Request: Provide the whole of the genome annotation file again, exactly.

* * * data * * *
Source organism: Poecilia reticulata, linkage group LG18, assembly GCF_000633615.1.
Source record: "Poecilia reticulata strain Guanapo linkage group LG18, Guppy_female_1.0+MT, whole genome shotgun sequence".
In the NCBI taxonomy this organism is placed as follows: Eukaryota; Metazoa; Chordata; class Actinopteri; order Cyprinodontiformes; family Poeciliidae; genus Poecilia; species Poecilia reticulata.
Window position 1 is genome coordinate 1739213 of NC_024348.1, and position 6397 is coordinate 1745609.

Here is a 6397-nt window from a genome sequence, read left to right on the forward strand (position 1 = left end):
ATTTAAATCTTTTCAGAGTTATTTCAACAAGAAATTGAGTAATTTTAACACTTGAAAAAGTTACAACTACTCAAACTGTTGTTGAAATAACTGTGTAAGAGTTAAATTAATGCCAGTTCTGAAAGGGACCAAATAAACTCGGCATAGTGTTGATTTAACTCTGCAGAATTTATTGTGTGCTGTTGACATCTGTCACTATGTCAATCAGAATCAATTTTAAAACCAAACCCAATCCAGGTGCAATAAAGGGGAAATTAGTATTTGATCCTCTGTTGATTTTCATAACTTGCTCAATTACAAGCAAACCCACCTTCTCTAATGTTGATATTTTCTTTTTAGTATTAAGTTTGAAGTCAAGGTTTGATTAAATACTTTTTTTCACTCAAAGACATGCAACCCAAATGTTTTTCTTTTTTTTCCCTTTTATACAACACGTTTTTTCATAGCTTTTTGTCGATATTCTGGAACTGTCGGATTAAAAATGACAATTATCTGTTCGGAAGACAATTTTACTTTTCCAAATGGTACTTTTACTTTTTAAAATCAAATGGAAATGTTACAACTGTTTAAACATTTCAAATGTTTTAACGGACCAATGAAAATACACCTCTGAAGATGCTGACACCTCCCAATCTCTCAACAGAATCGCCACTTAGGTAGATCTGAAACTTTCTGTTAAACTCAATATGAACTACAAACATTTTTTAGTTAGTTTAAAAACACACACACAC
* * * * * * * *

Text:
Source organism: Poecilia reticulata, linkage group LG18, assembly GCF_000633615.1.
Source record: "Poecilia reticulata strain Guanapo linkage group LG18, Guppy_female_1.0+MT, whole genome shotgun sequence".
In the NCBI taxonomy this organism is placed as follows: Eukaryota; Metazoa; Chordata; class Actinopteri; order Cyprinodontiformes; family Poeciliidae; genus Poecilia; species Poecilia reticulata.
Window position 1 is genome coordinate 1739213 of NC_024348.1, and position 6397 is coordinate 1745609.

Here is a 6397-nt window from a genome sequence, read left to right on the forward strand (position 1 = left end):
ATTTAAATCTTTTCAGAGTTATTTCAACAAGAAATTGAGTAATTTTAACACTTGAAAAAGTTACAACTACTCAAACTGTTGTTGAAATAACTGTGTAAGAGTTAAATTAATGCCAGTTCTGAAAGGGACCAAATAAACTCGGCATAGTGTTGATTTAACTCTGCAGAATTTATTGTGTGCTGTTGACATCTGTCACTATGTCAATCAGAATCAATTTTAAAACCAAACCCAATCCAGGTGCAATAAAGGGGAAATTAGTATTTGATCCTCTGTTGATTTTCATAACTTGCTCAATTACAAGCAAACCCACCTTCTCTAATGTTGATATTTTCTTTTTAGTATTAAGTTTGAAGTCAAGGTTTGATTAAATACTTTTTTTCACTCAAAGACATGCAACCCAAATGTTTTTCTTTTTTTTCCCTTTTATACAACACGTTTTTTCATAGCTTTTTGTCGATATTCTGGAACTGTCGGATTAAAAATGACAATTATCTGTTCGGAAGACAATTTTACTTTTCCAAATGGTACTTTTACTTTTTAAAATCAAATGGAAATGTTACAACTGTTTAAACATTTCAAATGTTTTAACGGACCAATGAAAATACACCTCTGAAGATGCTGACACCTCCCAATCTCTCAACAGAATCGCCACTTAGGTAGATCTGAAACTTTCTGTTAAACTCAATATGAACTACAAACATTTTTTAGTTAGTTTAAAAACACACACACAC